4. Polycystic Ovarian Syndrome (PCOS) or High Testosterone
In some cases wherein the primary cause of adult acne is undetermined, health issues that include a hormonal component like polycystic ovarian syndrome or high testosterone can be the cause. Studies indicate that PCOS affects from 5 to 10% of women and most of them are not aware of it. If the adult acne is accompanied by abnormal hair growth or having irregular periods then PCOS may be the cause so talk to your health care professional about it. These hormonal abnormalities can be treated using medication.

Adult Acne

How Does Adult Acne Differ From Teen Acne?

Adult Acne Affects

There is a big difference between teen acne and adult acne including how it appears and the treatment options that are used. In teen acne, there are usually plenty of tiny bumps, whiteheads or blackhead on the face especially the forehead together with some cysts on the back and chest areas. This is due to the stickier nature of the skin in teens making it more likely for the clogging of pores to occur. In adult acne, it usually affects the lower portion of the face especially the jawline and around the mouth. Also, it is usually deep nodules or red papules that develop in these areas. The fine little bumps can also occur in adults but it is a lot less common.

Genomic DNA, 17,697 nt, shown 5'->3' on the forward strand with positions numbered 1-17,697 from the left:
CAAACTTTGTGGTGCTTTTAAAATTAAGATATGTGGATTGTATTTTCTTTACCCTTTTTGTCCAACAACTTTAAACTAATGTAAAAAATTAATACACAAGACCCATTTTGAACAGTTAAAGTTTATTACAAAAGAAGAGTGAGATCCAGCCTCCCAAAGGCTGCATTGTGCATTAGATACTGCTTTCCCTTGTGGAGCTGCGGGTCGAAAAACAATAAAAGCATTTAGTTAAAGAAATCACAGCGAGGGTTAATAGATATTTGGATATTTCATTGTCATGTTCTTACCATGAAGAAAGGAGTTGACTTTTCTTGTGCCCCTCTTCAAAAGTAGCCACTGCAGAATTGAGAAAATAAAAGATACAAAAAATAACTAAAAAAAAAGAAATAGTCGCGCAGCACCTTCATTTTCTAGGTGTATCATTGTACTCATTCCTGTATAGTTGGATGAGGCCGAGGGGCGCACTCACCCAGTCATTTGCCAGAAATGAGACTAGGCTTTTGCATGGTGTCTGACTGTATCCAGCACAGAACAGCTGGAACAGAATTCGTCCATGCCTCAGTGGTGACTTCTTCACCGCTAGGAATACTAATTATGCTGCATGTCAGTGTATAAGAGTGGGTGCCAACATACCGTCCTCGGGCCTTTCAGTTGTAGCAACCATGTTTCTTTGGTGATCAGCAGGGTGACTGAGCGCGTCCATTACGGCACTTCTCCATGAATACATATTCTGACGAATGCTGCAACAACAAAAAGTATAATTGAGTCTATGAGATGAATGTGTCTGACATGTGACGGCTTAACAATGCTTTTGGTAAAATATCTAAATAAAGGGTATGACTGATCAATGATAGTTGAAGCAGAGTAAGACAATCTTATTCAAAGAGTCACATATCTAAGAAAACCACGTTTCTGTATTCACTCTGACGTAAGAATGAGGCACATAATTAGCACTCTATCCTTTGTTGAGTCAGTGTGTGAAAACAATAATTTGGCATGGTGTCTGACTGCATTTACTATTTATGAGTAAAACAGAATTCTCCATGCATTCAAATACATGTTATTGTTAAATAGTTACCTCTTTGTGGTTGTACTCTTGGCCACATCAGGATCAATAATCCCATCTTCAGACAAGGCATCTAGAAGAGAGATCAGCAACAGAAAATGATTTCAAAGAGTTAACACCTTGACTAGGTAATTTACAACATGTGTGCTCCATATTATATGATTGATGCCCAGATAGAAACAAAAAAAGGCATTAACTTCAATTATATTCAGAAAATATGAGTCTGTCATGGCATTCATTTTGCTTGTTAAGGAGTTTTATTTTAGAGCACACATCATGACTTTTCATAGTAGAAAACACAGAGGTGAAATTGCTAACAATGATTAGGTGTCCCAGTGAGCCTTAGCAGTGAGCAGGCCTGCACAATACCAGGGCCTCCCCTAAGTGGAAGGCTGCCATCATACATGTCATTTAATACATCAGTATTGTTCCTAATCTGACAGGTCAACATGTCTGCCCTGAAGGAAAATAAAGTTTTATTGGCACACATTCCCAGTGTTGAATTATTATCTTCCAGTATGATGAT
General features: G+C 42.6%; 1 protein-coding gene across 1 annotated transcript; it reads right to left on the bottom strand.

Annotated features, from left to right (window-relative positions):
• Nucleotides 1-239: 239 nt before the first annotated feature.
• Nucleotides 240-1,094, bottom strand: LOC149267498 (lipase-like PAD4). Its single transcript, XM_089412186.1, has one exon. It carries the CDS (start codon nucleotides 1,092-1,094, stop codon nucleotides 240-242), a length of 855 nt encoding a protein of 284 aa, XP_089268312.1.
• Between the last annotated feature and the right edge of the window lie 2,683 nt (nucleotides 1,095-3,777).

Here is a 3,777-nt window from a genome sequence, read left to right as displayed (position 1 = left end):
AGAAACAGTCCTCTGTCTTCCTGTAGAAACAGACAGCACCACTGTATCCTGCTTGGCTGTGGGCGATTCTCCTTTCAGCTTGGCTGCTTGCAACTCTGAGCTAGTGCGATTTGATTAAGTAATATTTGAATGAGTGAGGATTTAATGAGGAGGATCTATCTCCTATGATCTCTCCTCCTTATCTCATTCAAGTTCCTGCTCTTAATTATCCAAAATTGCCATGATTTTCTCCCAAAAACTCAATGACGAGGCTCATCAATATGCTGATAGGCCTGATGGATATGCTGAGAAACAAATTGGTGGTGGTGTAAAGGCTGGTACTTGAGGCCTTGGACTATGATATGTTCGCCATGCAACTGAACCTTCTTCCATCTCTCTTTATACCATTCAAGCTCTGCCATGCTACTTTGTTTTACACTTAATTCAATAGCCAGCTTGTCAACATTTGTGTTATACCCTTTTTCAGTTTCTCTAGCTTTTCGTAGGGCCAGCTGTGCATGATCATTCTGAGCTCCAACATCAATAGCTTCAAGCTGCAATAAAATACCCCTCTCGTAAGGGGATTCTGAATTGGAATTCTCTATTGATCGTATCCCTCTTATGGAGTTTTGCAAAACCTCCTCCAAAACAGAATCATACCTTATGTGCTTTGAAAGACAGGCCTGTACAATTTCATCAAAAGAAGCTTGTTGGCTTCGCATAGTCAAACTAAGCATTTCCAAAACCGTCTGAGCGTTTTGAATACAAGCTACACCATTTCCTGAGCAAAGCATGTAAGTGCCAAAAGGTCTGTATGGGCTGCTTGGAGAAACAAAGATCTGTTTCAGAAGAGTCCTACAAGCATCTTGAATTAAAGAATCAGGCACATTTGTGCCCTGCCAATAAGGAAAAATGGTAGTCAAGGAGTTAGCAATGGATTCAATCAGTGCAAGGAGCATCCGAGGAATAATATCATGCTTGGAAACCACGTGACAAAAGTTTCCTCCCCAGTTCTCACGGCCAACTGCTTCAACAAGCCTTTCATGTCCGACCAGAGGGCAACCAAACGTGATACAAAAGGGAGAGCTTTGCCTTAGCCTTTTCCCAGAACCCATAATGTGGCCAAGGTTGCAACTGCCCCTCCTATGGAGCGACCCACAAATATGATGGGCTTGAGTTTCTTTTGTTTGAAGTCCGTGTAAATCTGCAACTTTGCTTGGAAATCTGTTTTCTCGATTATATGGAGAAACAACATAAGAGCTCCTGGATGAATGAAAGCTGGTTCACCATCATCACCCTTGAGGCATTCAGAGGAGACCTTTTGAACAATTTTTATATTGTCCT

Teen acne usually begins with puberty which is when the sebaceous glands increase in size and the production of oil goes into overdrive. Approximately 4 out of 10 teenagers will have pimples and it tends to affect more boys than girls because of the presence of a high amount of androgens in the body. The big difference in terms of treating adult acne and teen acne revolves around the thickness of the skin. As a person gets older, the skin becomes thinner making it more sensitive to products thus people with adult acne need products that are milder.

Treatments for Adult Acne

There are several options in treating adult acne which include the following: